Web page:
The “Need To Know” about Hazardous Road Conditions

We’ve all been there. Driving down the road, blasting your favorite tunes just to come to an abrupt halt. Annoying right? Now you weave through miles of traffic cones and see what was holding you up the whole time. A car accident. In this instance, it’s not two vehicles, but hazardous road conditions.

With dangerous road condition accidents, there are TWO BIG questions.

  1. What are some examples of road conditions likely to cause harm?
  2. Who’s fault/responsibility is it if I get in an accident involving hazardous road conditions?

Examples of risky road conditions include:

  • Missing signs
  • Shoulder drop-off
  • Inadequate lane division
  • Dangerous intersection design
  • Improperly banked curves
  • Dangerous crosswalk design
  • Lack of crosswalks
  • Dangerous bus stop design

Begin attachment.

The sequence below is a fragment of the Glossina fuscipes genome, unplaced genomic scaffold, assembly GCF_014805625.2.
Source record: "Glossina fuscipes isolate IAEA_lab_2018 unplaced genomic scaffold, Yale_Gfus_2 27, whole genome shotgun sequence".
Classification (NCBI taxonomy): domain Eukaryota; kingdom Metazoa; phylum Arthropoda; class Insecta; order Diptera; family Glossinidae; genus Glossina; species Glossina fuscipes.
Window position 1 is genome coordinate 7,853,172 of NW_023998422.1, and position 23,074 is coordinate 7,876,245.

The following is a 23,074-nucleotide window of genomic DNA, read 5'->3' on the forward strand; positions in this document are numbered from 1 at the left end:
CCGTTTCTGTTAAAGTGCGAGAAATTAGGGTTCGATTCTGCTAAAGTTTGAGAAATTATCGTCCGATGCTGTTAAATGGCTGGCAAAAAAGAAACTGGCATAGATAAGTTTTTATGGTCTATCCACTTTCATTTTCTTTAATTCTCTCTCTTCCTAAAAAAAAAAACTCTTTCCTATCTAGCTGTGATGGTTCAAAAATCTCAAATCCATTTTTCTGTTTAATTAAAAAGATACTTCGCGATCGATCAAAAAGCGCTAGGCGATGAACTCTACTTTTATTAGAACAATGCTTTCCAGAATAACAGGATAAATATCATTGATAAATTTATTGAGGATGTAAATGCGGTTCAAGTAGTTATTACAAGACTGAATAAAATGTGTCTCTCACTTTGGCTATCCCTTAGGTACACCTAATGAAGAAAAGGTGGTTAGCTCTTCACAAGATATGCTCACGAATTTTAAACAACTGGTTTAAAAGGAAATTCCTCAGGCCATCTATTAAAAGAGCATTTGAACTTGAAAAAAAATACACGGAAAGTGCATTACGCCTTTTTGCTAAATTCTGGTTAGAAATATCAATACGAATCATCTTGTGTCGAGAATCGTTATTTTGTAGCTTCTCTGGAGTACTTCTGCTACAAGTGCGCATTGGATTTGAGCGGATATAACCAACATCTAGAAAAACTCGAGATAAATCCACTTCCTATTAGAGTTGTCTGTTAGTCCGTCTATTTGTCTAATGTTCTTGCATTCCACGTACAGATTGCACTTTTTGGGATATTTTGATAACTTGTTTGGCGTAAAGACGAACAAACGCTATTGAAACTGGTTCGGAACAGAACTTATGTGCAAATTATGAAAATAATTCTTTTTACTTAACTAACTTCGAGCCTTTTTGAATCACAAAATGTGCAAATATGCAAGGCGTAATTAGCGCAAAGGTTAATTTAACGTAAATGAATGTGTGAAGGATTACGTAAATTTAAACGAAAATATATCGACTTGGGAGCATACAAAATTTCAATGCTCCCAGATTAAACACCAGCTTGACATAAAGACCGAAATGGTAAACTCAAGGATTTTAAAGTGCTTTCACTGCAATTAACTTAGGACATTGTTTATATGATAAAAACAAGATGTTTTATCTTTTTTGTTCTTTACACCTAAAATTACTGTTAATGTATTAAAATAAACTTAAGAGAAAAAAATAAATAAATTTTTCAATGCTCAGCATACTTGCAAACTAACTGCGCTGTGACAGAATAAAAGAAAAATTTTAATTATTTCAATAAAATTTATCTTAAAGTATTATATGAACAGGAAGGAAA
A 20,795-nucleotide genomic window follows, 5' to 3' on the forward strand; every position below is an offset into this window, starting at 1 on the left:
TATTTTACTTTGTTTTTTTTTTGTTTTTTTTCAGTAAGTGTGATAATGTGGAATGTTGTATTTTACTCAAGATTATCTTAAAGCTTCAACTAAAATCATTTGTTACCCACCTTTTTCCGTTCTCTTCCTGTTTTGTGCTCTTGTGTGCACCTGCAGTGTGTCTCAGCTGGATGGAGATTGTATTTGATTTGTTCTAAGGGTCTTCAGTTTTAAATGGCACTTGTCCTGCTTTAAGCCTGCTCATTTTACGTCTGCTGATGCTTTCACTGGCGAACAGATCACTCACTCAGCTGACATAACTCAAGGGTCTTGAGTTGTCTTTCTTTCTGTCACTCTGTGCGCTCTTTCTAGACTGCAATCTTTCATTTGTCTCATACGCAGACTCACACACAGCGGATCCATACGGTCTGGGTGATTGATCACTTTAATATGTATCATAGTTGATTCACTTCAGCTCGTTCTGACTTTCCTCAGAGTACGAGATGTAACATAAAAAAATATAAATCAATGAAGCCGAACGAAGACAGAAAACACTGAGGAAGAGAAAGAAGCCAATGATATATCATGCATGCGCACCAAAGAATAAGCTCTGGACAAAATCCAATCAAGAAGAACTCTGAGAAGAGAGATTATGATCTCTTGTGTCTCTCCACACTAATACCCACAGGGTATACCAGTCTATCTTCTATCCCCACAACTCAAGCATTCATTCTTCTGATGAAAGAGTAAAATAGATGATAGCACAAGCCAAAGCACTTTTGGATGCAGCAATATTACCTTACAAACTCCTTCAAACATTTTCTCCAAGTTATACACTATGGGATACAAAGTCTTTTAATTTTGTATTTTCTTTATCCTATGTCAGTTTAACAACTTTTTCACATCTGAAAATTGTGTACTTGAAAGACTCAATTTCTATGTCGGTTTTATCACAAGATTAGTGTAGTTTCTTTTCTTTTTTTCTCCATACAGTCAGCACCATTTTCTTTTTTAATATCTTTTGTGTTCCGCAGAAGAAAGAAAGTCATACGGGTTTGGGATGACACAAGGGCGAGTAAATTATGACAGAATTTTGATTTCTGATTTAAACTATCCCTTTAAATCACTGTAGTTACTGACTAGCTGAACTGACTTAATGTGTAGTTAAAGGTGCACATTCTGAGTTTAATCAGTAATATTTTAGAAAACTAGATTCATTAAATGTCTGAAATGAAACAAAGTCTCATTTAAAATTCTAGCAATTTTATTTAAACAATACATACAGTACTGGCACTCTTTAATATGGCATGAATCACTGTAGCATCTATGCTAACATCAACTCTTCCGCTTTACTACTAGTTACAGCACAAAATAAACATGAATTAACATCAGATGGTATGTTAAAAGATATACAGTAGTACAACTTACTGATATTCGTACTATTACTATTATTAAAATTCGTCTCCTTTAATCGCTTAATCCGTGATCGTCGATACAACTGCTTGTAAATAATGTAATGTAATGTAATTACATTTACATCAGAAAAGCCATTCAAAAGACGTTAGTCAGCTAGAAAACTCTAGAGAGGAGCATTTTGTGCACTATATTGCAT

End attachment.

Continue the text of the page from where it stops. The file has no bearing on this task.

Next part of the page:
Any one of these conditions can cause deadly, permanent damage not only to your property but to yourself. In the case of an accident, one may be thinking “who’s fault/responsibility is it?” 

Finding fault/responsibility for hazardous road conditions is tricky, but not impossible. In many scenarios, the conditions might be caused by the construction company.  Government agencies in charge of the design/structure could be the main target for compensation in the case of a catastrophic accident. Flying debris from other vehicles can also create dangerous obstacles as you drive. The driver carrying this debris will be at fault. Although this is easy to identify, not all situation will be this clear. If you need help in a situation involving hazardous road conditions, give Patterson Legal Group a call!

Our experienced auto accident attorneys at Patterson Legal Group, LC are prepared to help. Our clients often realize a great result for their injuries. Call us today at 888-687-2400 for a free initial consultation. For further information on our lawyers, click here.

The information on this blog is for informational purposes only. It is not meant to serve as legal advice for an individual case or situation. This information is not intended to create an attorney-client relationship nor does viewing this material constitute an attorney-client relationship.